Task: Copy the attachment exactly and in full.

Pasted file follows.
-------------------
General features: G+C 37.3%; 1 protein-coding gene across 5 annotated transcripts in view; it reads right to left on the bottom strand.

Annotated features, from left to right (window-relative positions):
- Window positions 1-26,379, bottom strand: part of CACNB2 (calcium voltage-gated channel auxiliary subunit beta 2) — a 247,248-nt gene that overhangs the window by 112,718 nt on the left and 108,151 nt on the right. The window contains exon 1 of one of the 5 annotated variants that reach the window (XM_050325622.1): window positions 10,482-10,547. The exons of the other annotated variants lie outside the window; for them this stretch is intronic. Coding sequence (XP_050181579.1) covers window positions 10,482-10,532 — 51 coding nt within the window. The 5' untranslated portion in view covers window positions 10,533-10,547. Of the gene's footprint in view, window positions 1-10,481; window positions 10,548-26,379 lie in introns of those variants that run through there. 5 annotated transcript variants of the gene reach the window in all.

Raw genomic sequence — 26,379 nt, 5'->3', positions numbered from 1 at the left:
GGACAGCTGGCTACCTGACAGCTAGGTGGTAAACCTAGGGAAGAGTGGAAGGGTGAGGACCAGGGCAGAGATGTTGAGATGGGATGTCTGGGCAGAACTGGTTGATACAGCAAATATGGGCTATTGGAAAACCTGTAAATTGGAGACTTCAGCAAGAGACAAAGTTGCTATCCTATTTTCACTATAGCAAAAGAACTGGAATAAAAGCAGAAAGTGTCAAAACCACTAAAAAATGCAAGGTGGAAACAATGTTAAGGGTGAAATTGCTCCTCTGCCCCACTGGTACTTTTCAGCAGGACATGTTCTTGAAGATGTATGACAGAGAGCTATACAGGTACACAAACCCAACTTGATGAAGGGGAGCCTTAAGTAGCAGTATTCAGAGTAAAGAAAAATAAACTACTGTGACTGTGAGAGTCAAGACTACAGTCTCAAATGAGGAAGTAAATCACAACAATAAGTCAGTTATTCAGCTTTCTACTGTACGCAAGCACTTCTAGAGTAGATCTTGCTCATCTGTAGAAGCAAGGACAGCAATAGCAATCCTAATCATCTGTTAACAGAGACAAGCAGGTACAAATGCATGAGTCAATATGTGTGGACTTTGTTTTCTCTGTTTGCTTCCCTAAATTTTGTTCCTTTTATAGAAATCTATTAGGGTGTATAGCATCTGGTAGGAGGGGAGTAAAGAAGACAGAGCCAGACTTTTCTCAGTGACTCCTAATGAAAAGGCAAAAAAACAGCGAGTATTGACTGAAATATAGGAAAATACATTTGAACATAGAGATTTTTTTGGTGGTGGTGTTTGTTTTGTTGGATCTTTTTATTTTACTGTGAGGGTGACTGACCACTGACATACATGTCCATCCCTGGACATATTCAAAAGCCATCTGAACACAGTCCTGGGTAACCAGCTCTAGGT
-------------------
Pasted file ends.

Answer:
General features: G+C 37.3%; 1 protein-coding gene across 5 annotated transcripts in view; it reads right to left on the bottom strand.

Annotated features, from left to right (window-relative positions):
- Window positions 1-26,379, bottom strand: part of CACNB2 (calcium voltage-gated channel auxiliary subunit beta 2) — a 247,248-nt gene that overhangs the window by 112,718 nt on the left and 108,151 nt on the right. The window contains exon 1 of one of the 5 annotated variants that reach the window (XM_050325622.1): window positions 10,482-10,547. The exons of the other annotated variants lie outside the window; for them this stretch is intronic. Coding sequence (XP_050181579.1) covers window positions 10,482-10,532 — 51 coding nt within the window. The 5' untranslated portion in view covers window positions 10,533-10,547. Of the gene's footprint in view, window positions 1-10,481; window positions 10,548-26,379 lie in introns of those variants that run through there. 5 annotated transcript variants of the gene reach the window in all.

Raw genomic sequence — 26,379 nt, 5'->3', positions numbered from 1 at the left:
GGACAGCTGGCTACCTGACAGCTAGGTGGTAAACCTAGGGAAGAGTGGAAGGGTGAGGACCAGGGCAGAGATGTTGAGATGGGATGTCTGGGCAGAACTGGTTGATACAGCAAATATGGGCTATTGGAAAACCTGTAAATTGGAGACTTCAGCAAGAGACAAAGTTGCTATCCTATTTTCACTATAGCAAAAGAACTGGAATAAAAGCAGAAAGTGTCAAAACCACTAAAAAATGCAAGGTGGAAACAATGTTAAGGGTGAAATTGCTCCTCTGCCCCACTGGTACTTTTCAGCAGGACATGTTCTTGAAGATGTATGACAGAGAGCTATACAGGTACACAAACCCAACTTGATGAAGGGGAGCCTTAAGTAGCAGTATTCAGAGTAAAGAAAAATAAACTACTGTGACTGTGAGAGTCAAGACTACAGTCTCAAATGAGGAAGTAAATCACAACAATAAGTCAGTTATTCAGCTTTCTACTGTACGCAAGCACTTCTAGAGTAGATCTTGCTCATCTGTAGAAGCAAGGACAGCAATAGCAATCCTAATCATCTGTTAACAGAGACAAGCAGGTACAAATGCATGAGTCAATATGTGTGGACTTTGTTTTCTCTGTTTGCTTCCCTAAATTTTGTTCCTTTTATAGAAATCTATTAGGGTGTATAGCATCTGGTAGGAGGGGAGTAAAGAAGACAGAGCCAGACTTTTCTCAGTGACTCCTAATGAAAAGGCAAAAAAACAGCGAGTATTGACTGAAATATAGGAAAATACATTTGAACATAGAGATTTTTTTGGTGGTGGTGTTTGTTTTGTTGGATCTTTTTATTTTACTGTGAGGGTGACTGACCACTGACATACATGTCCATCCCTGGACATATTCAAAAGCCATCTGAACACAGTCCTGGGTAACCAGCTCTAGGT